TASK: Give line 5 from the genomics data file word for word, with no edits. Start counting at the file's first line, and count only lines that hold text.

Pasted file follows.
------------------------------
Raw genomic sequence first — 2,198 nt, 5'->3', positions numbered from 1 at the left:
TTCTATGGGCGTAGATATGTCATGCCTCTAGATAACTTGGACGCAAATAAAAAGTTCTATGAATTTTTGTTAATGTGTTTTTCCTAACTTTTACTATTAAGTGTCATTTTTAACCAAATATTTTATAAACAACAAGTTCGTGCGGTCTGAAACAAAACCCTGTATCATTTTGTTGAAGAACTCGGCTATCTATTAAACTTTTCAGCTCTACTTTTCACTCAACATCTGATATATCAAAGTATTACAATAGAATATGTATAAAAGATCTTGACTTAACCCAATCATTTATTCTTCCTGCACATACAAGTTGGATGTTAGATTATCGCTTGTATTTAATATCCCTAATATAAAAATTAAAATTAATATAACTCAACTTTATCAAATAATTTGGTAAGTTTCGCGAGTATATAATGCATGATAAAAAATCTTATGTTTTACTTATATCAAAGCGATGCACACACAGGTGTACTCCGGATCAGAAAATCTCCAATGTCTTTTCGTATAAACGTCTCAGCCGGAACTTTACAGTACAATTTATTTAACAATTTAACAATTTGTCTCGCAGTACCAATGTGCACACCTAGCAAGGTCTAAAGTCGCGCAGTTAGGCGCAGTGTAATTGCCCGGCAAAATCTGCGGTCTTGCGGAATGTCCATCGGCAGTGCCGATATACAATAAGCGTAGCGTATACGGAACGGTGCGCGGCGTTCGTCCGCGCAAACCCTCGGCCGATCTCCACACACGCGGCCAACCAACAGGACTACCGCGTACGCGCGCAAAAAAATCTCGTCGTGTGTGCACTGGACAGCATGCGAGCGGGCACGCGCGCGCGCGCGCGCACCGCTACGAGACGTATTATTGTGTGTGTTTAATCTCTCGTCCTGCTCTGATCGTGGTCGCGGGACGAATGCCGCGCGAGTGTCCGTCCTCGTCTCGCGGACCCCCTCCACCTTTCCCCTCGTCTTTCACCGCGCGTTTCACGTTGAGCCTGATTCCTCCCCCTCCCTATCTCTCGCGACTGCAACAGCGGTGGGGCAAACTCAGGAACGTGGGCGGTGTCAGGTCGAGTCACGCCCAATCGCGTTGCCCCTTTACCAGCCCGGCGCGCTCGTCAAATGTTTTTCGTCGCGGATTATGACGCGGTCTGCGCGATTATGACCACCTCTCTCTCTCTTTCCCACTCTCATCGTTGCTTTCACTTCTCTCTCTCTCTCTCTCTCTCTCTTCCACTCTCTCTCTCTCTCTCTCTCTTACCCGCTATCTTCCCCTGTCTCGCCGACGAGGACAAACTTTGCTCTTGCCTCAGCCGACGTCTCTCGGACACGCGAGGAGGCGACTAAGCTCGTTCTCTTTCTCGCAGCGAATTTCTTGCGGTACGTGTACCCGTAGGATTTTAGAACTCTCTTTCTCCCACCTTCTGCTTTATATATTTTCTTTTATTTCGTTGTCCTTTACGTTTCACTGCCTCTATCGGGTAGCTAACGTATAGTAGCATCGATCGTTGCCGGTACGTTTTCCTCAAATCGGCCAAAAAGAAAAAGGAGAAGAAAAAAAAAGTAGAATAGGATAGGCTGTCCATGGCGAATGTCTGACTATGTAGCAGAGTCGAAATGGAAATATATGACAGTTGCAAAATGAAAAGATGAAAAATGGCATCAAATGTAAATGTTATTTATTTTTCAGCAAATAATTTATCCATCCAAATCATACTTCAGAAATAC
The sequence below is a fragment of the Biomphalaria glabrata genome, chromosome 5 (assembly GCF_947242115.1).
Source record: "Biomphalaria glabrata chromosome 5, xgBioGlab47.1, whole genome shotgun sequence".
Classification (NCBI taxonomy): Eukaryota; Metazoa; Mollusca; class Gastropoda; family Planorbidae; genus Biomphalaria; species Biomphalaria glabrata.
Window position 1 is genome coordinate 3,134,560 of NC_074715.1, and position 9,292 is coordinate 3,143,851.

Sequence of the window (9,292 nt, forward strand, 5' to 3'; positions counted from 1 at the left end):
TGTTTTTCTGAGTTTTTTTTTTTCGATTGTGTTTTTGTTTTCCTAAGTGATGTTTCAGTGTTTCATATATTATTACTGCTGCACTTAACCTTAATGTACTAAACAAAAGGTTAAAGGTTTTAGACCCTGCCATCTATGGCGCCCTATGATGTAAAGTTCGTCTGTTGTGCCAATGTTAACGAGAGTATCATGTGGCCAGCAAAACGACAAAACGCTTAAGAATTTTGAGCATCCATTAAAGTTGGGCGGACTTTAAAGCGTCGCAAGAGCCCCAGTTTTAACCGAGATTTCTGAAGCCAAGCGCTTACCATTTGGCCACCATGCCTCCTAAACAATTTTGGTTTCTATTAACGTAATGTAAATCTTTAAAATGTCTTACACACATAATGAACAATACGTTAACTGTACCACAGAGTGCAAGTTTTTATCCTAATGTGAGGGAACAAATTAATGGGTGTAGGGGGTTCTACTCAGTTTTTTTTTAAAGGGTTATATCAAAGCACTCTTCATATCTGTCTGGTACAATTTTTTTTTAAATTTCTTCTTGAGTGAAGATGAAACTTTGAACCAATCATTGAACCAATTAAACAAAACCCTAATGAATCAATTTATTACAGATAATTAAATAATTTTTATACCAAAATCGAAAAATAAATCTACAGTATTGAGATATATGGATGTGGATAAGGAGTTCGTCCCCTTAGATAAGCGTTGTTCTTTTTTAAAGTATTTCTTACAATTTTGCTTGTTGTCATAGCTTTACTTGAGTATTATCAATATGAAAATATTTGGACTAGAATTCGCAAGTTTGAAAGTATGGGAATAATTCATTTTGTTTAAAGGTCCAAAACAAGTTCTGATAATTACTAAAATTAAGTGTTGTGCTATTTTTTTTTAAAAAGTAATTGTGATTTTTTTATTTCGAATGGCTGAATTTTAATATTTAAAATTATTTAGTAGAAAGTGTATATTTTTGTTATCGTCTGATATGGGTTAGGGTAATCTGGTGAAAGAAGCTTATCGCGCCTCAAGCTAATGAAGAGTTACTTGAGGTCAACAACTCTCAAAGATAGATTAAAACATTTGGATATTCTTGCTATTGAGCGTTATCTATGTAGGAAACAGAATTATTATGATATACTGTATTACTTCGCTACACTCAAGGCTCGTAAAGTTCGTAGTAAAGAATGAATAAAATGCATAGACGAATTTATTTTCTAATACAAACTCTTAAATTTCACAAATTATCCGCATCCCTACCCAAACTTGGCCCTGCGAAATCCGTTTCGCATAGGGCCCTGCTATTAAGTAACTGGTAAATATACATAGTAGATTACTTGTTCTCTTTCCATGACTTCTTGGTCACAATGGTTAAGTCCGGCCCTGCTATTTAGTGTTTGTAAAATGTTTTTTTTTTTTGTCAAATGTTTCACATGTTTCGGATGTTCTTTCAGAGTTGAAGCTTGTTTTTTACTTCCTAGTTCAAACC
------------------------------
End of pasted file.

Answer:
Classification (NCBI taxonomy): Eukaryota; Metazoa; Mollusca; class Gastropoda; family Planorbidae; genus Biomphalaria; species Biomphalaria glabrata.